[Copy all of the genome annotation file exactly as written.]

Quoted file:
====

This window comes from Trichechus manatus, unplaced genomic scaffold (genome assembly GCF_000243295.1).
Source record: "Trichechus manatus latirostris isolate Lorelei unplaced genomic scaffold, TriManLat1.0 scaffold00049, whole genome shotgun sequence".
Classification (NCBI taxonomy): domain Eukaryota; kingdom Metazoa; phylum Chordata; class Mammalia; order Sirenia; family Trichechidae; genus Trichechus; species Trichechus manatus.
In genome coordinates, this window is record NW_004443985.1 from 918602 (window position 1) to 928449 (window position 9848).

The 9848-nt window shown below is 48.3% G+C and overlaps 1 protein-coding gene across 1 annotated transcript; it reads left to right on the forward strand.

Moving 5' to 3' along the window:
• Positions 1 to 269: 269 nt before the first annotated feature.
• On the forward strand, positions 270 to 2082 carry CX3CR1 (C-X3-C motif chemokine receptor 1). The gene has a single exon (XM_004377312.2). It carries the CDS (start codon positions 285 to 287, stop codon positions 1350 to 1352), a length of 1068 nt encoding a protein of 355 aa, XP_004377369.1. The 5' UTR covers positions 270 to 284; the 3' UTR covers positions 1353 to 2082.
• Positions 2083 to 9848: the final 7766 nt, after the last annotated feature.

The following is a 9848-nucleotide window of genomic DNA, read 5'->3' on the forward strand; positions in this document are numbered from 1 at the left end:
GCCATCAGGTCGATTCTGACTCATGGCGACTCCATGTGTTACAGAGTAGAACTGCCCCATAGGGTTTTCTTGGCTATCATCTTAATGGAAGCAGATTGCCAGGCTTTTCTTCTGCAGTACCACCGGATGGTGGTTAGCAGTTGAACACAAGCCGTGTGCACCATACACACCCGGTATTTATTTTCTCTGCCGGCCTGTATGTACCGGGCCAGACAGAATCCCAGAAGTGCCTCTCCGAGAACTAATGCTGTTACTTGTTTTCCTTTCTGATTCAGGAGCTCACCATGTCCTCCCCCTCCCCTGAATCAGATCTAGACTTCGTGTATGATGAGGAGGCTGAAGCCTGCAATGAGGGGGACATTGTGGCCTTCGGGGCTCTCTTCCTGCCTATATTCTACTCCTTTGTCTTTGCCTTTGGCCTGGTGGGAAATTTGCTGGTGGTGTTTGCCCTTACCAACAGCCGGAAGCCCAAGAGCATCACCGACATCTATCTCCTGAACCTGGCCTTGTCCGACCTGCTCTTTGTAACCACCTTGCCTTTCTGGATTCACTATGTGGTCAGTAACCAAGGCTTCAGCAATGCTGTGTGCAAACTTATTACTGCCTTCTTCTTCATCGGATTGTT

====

This window comes from Trichechus manatus, unplaced genomic scaffold (genome assembly GCF_000243295.1).
Source record: "Trichechus manatus latirostris isolate Lorelei unplaced genomic scaffold, TriManLat1.0 scaffold00049, whole genome shotgun sequence".
Classification (NCBI taxonomy): domain Eukaryota; kingdom Metazoa; phylum Chordata; class Mammalia; order Sirenia; family Trichechidae; genus Trichechus; species Trichechus manatus.
In genome coordinates, this window is record NW_004443985.1 from 918602 (window position 1) to 928449 (window position 9848).

The 9848-nt window shown below is 48.3% G+C and overlaps 1 protein-coding gene across 1 annotated transcript; it reads left to right on the forward strand.

Moving 5' to 3' along the window:
• Positions 1 to 269: 269 nt before the first annotated feature.
• On the forward strand, positions 270 to 2082 carry CX3CR1 (C-X3-C motif chemokine receptor 1). The gene has a single exon (XM_004377312.2). It carries the CDS (start codon positions 285 to 287, stop codon positions 1350 to 1352), a length of 1068 nt encoding a protein of 355 aa, XP_004377369.1. The 5' UTR covers positions 270 to 284; the 3' UTR covers positions 1353 to 2082.
• Positions 2083 to 9848: the final 7766 nt, after the last annotated feature.

The following is a 9848-nucleotide window of genomic DNA, read 5'->3' on the forward strand; positions in this document are numbered from 1 at the left end:
GCCATCAGGTCGATTCTGACTCATGGCGACTCCATGTGTTACAGAGTAGAACTGCCCCATAGGGTTTTCTTGGCTATCATCTTAATGGAAGCAGATTGCCAGGCTTTTCTTCTGCAGTACCACCGGATGGTGGTTAGCAGTTGAACACAAGCCGTGTGCACCATACACACCCGGTATTTATTTTCTCTGCCGGCCTGTATGTACCGGGCCAGACAGAATCCCAGAAGTGCCTCTCCGAGAACTAATGCTGTTACTTGTTTTCCTTTCTGATTCAGGAGCTCACCATGTCCTCCCCCTCCCCTGAATCAGATCTAGACTTCGTGTATGATGAGGAGGCTGAAGCCTGCAATGAGGGGGACATTGTGGCCTTCGGGGCTCTCTTCCTGCCTATATTCTACTCCTTTGTCTTTGCCTTTGGCCTGGTGGGAAATTTGCTGGTGGTGTTTGCCCTTACCAACAGCCGGAAGCCCAAGAGCATCACCGACATCTATCTCCTGAACCTGGCCTTGTCCGACCTGCTCTTTGTAACCACCTTGCCTTTCTGGATTCACTATGTGGTCAGTAACCAAGGCTTCAGCAATGCTGTGTGCAAACTTATTACTGCCTTCTTCTTCATCGGATTGTT